All management comes with inherent risks, checks and balances, and rewards. The key is knowing where that line between risk and reward is, and how to reduce the former while maximizing the latter. Sometimes, though, leaders take it on themselves to assume a huge amount of risk in order to reap massive rewards.
The money available in Major League Baseball is astronomical. When individual players can receive salary deals that rival the GDP of some nations, it’s a cinch that the temptation to push the limits is always there. One of those limits? Signing players from Cuba.
The benefits are easy to see. Cuba produces some of the most talented and versatile baseball players in the world. The country is absolutely overtaken with the sport, and they take it – and their national league – very seriously. The players love the game, but many dream of playing in the Bigs in the U.S. or Canada. The money’s much better, and the promise of more freedoms remains enticing.
Of course, there’s a catch. Cuba doesn’t want their best players to leave. And they certainly don’t want them going across the Straits to one of their biggest historical enemies. The government of Cuba, as well as the individual teams, go to great lengths to keep Cuban players at home.
Enter the smugglers. There’s a massive and profitable, not to mention incredibly dangerous and illegal, underground trade happening with Cuban baseball players. The route starts in Cuba and, they hope, ends with a Major League contract. But the road from start to hoped-for finish is arduous and harrowing.
While no one is keeping – or admitting – accurate numbers, reports are that at least 25 Cuban players have come into the country to play in Major League Baseball in the past 12 years.
So, how does this apply to management? Sometimes in business, you are presented with an opportunity. In the case of these baseball managers, they are given an opportunity to manage a talent that could benefit their team and their careers in a big way. That leads to a decision. Do I participate in something that makes the player, the team, and myself happy, that I know happens to be illegal … or do I speak out, potentially damaging or even ending my career?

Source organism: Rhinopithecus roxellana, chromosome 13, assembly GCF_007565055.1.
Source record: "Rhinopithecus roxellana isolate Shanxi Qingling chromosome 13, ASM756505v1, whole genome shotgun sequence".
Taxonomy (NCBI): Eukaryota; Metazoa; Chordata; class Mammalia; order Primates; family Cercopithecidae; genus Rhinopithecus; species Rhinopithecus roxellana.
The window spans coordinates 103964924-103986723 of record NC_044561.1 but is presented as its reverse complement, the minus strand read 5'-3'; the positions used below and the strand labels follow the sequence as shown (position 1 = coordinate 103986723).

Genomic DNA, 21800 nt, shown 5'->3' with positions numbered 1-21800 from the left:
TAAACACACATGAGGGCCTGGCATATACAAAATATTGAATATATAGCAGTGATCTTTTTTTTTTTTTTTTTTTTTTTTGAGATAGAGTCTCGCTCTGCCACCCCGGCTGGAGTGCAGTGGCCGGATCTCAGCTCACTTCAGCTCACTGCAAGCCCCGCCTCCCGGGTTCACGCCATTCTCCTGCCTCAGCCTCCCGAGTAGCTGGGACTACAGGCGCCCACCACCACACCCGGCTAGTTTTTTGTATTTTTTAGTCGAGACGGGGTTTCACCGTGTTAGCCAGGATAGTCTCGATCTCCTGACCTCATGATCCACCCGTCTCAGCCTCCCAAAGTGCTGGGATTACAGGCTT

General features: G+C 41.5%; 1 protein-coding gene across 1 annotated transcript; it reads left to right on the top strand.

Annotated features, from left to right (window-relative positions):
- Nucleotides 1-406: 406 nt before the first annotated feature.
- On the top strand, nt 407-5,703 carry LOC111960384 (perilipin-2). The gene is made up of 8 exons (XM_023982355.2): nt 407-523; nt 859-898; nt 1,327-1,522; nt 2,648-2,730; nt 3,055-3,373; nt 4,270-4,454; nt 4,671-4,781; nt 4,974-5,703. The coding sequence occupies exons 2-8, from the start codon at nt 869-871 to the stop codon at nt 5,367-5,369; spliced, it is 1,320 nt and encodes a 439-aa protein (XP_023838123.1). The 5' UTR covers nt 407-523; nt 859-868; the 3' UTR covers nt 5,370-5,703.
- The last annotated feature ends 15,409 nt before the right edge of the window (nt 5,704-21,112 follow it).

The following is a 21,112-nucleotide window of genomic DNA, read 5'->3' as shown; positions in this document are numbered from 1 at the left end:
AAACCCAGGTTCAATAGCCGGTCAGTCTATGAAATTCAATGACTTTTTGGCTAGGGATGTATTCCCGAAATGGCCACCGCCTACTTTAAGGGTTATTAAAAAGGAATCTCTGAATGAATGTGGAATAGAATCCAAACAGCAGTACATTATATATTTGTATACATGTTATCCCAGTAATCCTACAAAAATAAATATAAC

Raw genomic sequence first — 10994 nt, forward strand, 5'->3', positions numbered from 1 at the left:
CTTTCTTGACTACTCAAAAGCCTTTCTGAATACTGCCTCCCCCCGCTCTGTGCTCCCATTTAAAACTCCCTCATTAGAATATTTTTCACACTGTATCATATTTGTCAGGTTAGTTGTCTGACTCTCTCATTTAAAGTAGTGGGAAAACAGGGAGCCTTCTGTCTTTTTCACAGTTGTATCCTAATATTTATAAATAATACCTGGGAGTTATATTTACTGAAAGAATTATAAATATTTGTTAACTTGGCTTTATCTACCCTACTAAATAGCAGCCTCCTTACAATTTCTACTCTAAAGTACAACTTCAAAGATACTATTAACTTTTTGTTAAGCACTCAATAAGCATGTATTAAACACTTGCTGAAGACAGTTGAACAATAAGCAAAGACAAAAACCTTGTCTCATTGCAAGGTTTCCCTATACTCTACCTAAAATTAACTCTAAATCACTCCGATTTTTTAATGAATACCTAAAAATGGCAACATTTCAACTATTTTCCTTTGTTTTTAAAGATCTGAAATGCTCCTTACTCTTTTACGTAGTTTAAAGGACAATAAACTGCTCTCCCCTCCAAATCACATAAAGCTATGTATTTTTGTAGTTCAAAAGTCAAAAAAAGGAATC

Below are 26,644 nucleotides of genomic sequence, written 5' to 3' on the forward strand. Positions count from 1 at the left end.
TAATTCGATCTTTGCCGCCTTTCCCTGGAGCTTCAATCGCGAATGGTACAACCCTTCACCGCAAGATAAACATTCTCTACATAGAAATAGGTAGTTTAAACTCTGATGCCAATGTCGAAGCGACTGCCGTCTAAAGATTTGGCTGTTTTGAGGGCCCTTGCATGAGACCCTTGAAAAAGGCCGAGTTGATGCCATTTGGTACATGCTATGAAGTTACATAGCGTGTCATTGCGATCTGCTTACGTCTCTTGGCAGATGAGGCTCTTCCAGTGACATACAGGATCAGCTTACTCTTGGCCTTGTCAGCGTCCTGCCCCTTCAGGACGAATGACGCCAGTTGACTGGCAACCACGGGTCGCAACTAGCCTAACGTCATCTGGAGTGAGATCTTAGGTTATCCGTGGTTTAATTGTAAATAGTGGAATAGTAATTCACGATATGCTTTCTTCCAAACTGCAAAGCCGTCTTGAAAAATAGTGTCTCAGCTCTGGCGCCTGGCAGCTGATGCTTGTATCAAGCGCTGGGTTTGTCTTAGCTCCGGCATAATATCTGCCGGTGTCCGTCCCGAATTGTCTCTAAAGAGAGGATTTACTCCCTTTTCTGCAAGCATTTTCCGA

This might seem like an extreme case, but many managers face similar questions. Think about the managers at Wells Fargo and, now, Prudential, who were tasked with compelling workers to set up fake accounts in order to meet “impossible” quotas. Did they make the “right” call? Or did the ones who quit in protest do the “right” thing? This case serves as the other extreme in this example. The managers at Wells Fargo knew what they were doing was not only illegal, it actively hurt their customers.
Here’s another example. You have a shortfall. You have to cut somewhere, but you know that will hurt employees. Still, if you don’t make the cuts, the entire business, and all the employees are in jeopardy. The option is to cut positions or to cut everyone’s pay substantially, which might cause you to lose some key employees anyway, and it will certainly provide a hardship for everyone. What do you do?
Risk-reward. All business has it. Might not be as extreme as the risks and rewards offered by Cuban baseball players and the teams that want them, but it’s every bit as real. How will you make your decisions?
David Milberg is a financial analyst in NYC.